I’m a pretty big wuss at the best of times. When given the choice, I always go with “moderately frightening” over “absolutely terrifying”. I never watch horror movies or slasher films and I avoid haunted houses at Halloween.

Last summer I was even freaked out watching back to back episodes of Are You Afraid of the Dark? (The clown and the stolen cigar episode still gives me the heebie jeebies.)

But the scariest movie I have ever seen? The Watcher in the Woods. That’s right. In a world where scary movies are a dime a dozen and gore is literally splattered across film screens everywhere, the movie that scares me the most is a PG release by Disney from 1980.

I haven’t watched the film in a decade, but I still feel a little tingle of terror whenever I think about it. The premise was pretty simple. A family moves into a creepy house in the countryside where they quickly learn a girl disappeared “under suspicious circumstances” years before. Throw in a creepy man who lives in the woods, an alien portrayed by a light beam and a girl trapped in mirrors and you’ve got yourself a genuine scary movie.

I can’t even count the number of times my sister and I watched this only to end up awake all night talking, not because we had anything to say but because both of us were too terrified to sleep.

Yup … still creepy.

Over the years there have been several instances where I almost rewatched this movie. I even went so far as to rent it one Friday night last year when I still lived on my own, but it remained in its case. I have had too many wonderful childhood memories ruined by being revisited and I can’t bring myself to destroy this one too.

What am I so afraid of, you ask? Well, what if I watch it again only to see it for the campy, dated film it is? What if I end up sitting through an hour and twenty minutes of bad movie, instantly overriding all the great memories I have of being scared with my sister?

Or worse, what if I watch it again and it’s still terrifying?

I’ll just stick to the memories, thank you very much.

A Long Time Ago, or Back in the Day

A Story of Two Sisters

As with all other stories, this one starts with a beginning …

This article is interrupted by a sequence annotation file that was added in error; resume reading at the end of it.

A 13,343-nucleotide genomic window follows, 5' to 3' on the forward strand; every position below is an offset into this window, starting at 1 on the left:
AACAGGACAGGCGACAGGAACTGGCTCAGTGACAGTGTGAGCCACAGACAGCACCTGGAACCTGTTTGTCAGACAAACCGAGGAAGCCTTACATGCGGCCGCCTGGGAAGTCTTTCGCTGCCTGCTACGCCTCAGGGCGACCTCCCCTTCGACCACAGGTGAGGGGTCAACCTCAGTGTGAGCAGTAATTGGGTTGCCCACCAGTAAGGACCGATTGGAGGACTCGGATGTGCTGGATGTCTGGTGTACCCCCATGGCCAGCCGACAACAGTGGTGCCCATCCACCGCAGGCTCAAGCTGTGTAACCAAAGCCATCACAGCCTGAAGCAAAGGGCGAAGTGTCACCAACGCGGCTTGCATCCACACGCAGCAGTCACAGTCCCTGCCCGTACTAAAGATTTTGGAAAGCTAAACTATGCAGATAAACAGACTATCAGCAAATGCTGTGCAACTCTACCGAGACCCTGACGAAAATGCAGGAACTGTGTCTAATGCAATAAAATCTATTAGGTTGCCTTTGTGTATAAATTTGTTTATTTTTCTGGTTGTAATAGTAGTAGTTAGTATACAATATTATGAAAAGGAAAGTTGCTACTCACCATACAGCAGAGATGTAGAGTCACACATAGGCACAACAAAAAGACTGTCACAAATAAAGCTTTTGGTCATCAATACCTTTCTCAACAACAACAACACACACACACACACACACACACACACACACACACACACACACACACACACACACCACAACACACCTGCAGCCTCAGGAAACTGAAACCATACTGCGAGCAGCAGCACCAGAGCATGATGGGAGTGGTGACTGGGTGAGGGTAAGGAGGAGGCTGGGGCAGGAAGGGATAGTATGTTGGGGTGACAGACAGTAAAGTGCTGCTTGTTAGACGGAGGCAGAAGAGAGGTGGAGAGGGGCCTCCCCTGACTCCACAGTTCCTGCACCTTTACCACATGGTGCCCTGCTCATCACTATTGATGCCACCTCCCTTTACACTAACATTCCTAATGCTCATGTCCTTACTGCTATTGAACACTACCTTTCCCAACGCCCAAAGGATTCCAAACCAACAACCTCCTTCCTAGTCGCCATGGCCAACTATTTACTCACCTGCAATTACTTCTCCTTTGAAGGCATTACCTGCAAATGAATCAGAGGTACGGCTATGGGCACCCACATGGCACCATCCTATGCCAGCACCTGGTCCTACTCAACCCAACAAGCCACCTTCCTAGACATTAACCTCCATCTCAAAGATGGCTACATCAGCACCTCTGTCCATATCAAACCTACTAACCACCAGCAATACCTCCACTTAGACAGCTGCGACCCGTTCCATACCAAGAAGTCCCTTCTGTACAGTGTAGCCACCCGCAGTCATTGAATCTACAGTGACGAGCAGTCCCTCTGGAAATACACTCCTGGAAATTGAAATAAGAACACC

A long time ago, in the Western Coast of Canada, two sisters were born. Both beautiful and smart, together they became everything they ever wanted to be – adventurers, mermaids, explorers, damsels, architects and everything in between. The possibilities were endless. They starred in a soap opera (Hospital Happening), built an entire city (Barbie Land), encountered a Killer Moth, survived a daring encounter with a dark tunnel and fed mud to obnoxious neighbours.

Their summers were filled with inside jokes: closet coke fiends and shrine misunderstandings, pond-digging and fly swallowing, uphill encounters and downhill adventures, paint repairs and bedroom baseball, all night card games and Mario Party giggles, orange cake mix and flour fights, SNES Routines and dance numbers (“Hat’s off to Larry!”), paper mache and perfume, bedroom window pulleys and a hidden brick wall. Together they got in (and out) of trouble, one always convincing the other that if it’s already been done you can’t get in trouble for it … and one always believing it!

They did everything together, including take the most life-changing trip either could have imagined. FANZ, a summer of Aussie loves and Kiwi hikes through creepy woods, of ‘canoeing’ and crocodiles, of bottles of rum and drink coupons, of sprite explosions and sugar cane, of dancing boys and sky diving, of jungle treks and movie premieres, of King Arthur and I Robot, of tattoos and zoos, and the dangers of a credit card – a summer neither expected and neither will ever forget. Ziggay say wha…?

Through the tears and laughter they have always been the best of friends – a special bond that only sisters can share, even from a province away.

To Johnny M,
With Love,
Johnny M